Star Trek Beyond has a lot to live up to. The previous film, Star Trek Into Darkness, was less than well received critically and commercially. This year is also the 50th anniversary of Star Trek. Expectations are understandably high for this film.
Overall this film feels slightly different than the previous two films. This is the first of the new Star Trek films to not be directed by JJ Abrams. Justin Lin takes the helm for this film, and Simon Pegg is credited as one of the writers. For the previous films, JJ Abrams did a good job directing them, but they were both lacking in the story and writing. The changes help to reinvigorate the franchise and show a definite improvement over the previous films. There are several tributes and easter eggs to the previous Star Trek canon that really help to make this film feel special for the 50th anniversary.
The film opens with Kirk trying to broker a treaty between two worlds, it’s a fun scene and introduces the McGuffin of the story. If I had to complain about anything, the McGuffin would be part of it. Thankfully the plot is structured so that it’s not until the object is brought back to the Enterprise that the villains plans go into motion.
As a Star Trek fan, I really enjoy seeing the Enterprise being out on the 5 year mission. This matches up with The Original Series. The crew is having doubts about the next phase of their careers and the mission though. This is a theme that runs through a lot of Star Trek stories.
As the trailers have shown, the Enterprise is destroyed while they are investigating a mysterious nebula. Compared to the previous films this was where I really started to see a difference. As the ship is being torn apart and attacked, the score stays very low key and doesn’t go into the more John Williams Star Wars style of action music. The destruction of the ship isn’t quite played like the great loss it was in The Search for Spock, but it is a somber moment. We don’t get much time to mourn the loss before moving on to the next scenes. A bit more time spent here might have helped, but this crew hasn’t had the same connection to the ship like the original series did.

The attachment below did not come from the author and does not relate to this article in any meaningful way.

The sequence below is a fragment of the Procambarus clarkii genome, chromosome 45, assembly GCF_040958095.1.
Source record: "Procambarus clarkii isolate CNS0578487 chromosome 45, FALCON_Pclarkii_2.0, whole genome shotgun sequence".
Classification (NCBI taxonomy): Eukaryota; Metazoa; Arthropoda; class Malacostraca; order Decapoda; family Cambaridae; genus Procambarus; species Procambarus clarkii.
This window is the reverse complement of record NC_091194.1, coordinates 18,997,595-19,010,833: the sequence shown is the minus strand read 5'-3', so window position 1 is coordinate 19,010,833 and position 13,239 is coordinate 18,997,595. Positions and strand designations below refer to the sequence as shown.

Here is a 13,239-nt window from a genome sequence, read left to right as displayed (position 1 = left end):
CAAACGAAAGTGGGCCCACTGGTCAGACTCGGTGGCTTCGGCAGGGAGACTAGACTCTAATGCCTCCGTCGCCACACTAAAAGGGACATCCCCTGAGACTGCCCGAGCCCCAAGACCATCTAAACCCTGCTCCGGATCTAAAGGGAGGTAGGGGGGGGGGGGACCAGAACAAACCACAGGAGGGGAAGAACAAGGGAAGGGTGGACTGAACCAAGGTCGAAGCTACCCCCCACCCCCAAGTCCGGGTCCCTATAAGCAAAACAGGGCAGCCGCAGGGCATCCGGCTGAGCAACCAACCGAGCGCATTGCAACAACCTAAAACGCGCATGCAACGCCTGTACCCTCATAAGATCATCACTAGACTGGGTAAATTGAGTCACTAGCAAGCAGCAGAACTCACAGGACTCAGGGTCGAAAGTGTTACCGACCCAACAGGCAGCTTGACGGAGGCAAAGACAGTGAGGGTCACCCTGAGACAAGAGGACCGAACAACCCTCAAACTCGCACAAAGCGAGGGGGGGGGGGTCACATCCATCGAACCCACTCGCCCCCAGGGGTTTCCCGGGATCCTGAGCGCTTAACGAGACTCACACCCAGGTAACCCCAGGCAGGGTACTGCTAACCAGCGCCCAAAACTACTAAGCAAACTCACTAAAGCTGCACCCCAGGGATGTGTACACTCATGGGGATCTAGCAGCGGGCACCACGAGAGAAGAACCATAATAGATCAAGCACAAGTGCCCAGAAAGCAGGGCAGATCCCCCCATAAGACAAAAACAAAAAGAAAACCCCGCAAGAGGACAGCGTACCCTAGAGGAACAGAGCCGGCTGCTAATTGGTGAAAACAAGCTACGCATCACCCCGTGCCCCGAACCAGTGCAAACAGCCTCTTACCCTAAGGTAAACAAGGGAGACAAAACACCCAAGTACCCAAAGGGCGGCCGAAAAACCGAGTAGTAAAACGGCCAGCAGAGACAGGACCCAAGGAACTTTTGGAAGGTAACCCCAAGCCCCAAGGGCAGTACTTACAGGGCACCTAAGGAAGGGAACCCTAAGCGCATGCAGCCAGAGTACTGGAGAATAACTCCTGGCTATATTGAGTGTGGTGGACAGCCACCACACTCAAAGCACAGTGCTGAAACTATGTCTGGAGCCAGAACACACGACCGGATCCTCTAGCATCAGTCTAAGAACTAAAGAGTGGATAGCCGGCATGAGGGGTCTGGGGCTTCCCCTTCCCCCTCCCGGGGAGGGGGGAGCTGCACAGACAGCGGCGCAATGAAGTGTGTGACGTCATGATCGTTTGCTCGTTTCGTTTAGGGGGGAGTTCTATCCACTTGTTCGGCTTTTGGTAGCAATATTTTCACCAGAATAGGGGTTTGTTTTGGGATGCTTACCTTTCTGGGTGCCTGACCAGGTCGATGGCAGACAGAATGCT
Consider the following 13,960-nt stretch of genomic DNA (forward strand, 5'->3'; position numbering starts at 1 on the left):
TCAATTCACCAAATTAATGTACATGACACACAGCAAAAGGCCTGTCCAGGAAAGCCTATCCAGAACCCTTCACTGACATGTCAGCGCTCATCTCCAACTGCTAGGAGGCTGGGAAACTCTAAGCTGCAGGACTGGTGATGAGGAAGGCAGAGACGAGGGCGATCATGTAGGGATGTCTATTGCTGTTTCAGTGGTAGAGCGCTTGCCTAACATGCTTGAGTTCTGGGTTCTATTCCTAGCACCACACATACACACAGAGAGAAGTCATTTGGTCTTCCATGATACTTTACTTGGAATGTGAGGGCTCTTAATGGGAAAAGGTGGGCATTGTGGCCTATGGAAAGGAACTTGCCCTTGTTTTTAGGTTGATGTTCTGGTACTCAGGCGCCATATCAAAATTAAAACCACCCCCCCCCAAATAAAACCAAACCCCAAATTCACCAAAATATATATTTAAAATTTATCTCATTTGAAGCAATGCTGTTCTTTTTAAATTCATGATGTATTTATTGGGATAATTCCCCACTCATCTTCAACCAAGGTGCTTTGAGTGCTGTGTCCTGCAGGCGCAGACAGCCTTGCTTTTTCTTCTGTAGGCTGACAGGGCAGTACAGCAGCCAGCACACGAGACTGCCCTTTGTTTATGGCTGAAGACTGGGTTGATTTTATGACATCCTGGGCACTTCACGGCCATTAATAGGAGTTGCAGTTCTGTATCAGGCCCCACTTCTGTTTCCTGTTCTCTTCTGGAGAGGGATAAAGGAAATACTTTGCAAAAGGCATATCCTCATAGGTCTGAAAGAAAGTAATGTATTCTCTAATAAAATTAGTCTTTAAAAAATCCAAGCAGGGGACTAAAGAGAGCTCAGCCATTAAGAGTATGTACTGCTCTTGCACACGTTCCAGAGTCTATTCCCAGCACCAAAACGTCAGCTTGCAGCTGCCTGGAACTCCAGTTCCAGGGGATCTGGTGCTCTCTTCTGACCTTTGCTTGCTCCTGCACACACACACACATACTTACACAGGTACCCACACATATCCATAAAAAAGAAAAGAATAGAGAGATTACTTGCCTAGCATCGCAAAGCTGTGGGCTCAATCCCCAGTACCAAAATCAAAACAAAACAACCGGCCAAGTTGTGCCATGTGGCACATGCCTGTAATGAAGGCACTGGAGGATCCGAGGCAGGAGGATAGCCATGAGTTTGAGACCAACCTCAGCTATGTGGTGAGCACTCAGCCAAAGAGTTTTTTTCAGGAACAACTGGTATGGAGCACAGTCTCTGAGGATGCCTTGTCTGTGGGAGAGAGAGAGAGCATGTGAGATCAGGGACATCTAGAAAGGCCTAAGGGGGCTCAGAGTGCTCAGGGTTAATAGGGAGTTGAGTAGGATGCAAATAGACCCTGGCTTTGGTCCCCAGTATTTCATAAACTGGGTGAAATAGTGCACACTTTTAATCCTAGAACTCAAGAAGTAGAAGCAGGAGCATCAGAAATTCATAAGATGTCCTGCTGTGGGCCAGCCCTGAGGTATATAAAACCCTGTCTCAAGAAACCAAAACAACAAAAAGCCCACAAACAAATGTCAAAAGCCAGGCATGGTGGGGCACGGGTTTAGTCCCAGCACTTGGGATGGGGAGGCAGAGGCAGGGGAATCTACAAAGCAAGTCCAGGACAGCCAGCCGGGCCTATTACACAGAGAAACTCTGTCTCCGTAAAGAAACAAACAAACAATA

We see some new faces on the Enterprise, and they are mostly treated like episode guest stars. They feature in a few key scenes and then they are either killed or shuffled off. We also meet an alien who helps out, Jaylah, played by Sofia Boutella. She quickly became one of my favorite parts of the movie. The background alien crewmembers are all interesting and visually distinct, but I would’ve liked to see a few familiar aliens. It seems we never see any of the classic Federation alien allies. Of course, that is a complaint that could be leveled against the majority of Star Trek. The Federation is shown as a being run mostly by humans.
Idris Elba plays Krall, the big baddie of the film. He is the mastermind of a typical villainous plot that threatens all life in the galaxy. His performance is good and he feels very alien, but he does tend to slip into too many bad guy cliches. He gets an interesting twist in the third act that parallels what Kirk and the crew are dealing with. It was nice that Earth was not the planet in immediate danger. The previous films have been too quick to put all the action around Earth. Here we see that the galaxy is a big place.
The whole movie has a very episodic feel to it. Of course, the action scenes are big and there is a lot of spectacle, but the overall story could easily have been an episode of the classic series. This feels more like the Star Trek that we know and love. The characters have time to breathe and talk, and they are not stuck running from one action set piece to the next.
Star Trek Beyond is a strong entry in the film franchise. It mostly avoids the pitfalls that have plagued the previous films, and an improvement in the writing and story helps immeasurably. Justin Lin’s direction keeps things moving fast and furious (sorry, couldn’t resist) but at times the camera is moving a little too much and in one major action scene it gets difficult to follow the action. Overall it’s a strong balance between the classic intellectual Star Trek and the more action orientated reboot films.